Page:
The U.S. Navy successfully achieved a significant milestone for the multi-mission DD(X) destroyer with the completion of a system-wide Critical Design Review
(CDR) on Sept. 14. The review represents the culmination of years of design effort that encompassed the ship, mission system, human, and shore designs that now comprise DD(X).
DD(X) is the Navy’s next-generation destroyer, tailored for land attack and inland support of joint and coalition forces. It is designed to meet Marine Corps, Army and Special Operations requirements for precision strike ashore, but be able to outmatch current and projected threats in the air, on the surface and under water.
The completion of CDR marks the end of the Phase III development, which resulted in the design, construction and test of 10 engineering development models (EDMs) that will make DD(X) the Navy’s most capable multi-mission surface combatant ever constructed.
“DD(X) System CDR brings this incredible warship class one step closer from
next generation to current generation," according to Rear Adm. Charles Hamilton, the Navy’s program executive officer for ships. “The Navy and National Team have accomplished the most thorough ship design and integration process in the history of Navy shipbuilding. I am proud of their achievement and believe their accomplishment sets a new standard in acquisition.”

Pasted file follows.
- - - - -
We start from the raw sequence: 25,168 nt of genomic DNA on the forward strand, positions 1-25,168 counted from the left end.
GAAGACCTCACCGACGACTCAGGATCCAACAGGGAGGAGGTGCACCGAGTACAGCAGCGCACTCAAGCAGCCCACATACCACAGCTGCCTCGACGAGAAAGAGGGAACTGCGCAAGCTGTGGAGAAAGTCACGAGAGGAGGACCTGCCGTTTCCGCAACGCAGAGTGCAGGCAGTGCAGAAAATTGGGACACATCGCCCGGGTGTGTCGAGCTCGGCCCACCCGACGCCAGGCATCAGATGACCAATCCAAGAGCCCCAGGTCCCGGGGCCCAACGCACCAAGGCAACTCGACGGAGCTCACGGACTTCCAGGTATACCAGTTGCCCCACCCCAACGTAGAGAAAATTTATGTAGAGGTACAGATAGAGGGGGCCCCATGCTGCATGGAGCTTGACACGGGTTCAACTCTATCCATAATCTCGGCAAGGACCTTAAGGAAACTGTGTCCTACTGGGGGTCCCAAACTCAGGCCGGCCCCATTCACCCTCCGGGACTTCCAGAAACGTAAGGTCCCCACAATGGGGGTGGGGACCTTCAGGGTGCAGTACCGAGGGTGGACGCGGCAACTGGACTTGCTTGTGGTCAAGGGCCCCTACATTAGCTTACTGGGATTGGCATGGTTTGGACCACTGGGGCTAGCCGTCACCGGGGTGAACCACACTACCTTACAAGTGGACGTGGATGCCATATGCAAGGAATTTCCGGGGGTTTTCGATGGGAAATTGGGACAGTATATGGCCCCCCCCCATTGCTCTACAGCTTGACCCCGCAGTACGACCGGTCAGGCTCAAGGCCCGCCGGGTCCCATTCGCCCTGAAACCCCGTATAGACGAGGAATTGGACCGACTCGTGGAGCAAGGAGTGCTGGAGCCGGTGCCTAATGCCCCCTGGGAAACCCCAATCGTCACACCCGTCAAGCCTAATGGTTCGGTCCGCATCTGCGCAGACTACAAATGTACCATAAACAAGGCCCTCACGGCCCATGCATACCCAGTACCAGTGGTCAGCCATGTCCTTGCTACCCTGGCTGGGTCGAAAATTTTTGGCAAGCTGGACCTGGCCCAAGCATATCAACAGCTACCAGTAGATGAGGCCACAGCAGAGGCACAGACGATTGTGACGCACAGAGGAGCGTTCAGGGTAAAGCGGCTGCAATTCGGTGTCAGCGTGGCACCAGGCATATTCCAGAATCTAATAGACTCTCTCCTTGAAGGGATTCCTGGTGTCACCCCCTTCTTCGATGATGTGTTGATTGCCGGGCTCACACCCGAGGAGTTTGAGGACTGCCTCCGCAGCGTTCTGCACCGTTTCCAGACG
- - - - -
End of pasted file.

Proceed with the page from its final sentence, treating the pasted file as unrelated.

“DD(X) CDR reflects a disciplined, rigorous process of risk mitigation in 10 EDMs. CDRs for each of the 10 EDMs have achieved both technical maturity as well as significant cost insight,“ he said. “Completion of the ship CDR is the culmination of three years of work executed on schedule and within one percent of stated budget,” Hamilton said.
“The National Team and Navy have achieved an unprecedented level of system design integration to deliver a balanced design that provides the required warfighting capability,” said Rear Adm. Chuck Goddard, the DD(X) program manager. “We’ve matured the systems we need to build this class, and are ready to proceed to Milestone B and begin detail design and construction.”
Under the Navy’s proposed dual-yard acquisition strategy, Northrop Grumman Ship Systems and General Dynamics Bath Iron Works will
simultaneously build lead ships beginning in Fiscal Year 2007. Pending final approval of the plan, the Defense Department has authorized the Navy to award advance contracts to assist both shipyards
to prepare to transition into detail design after the Milestone B decision. Development of major ship systems will continue under separate contracts.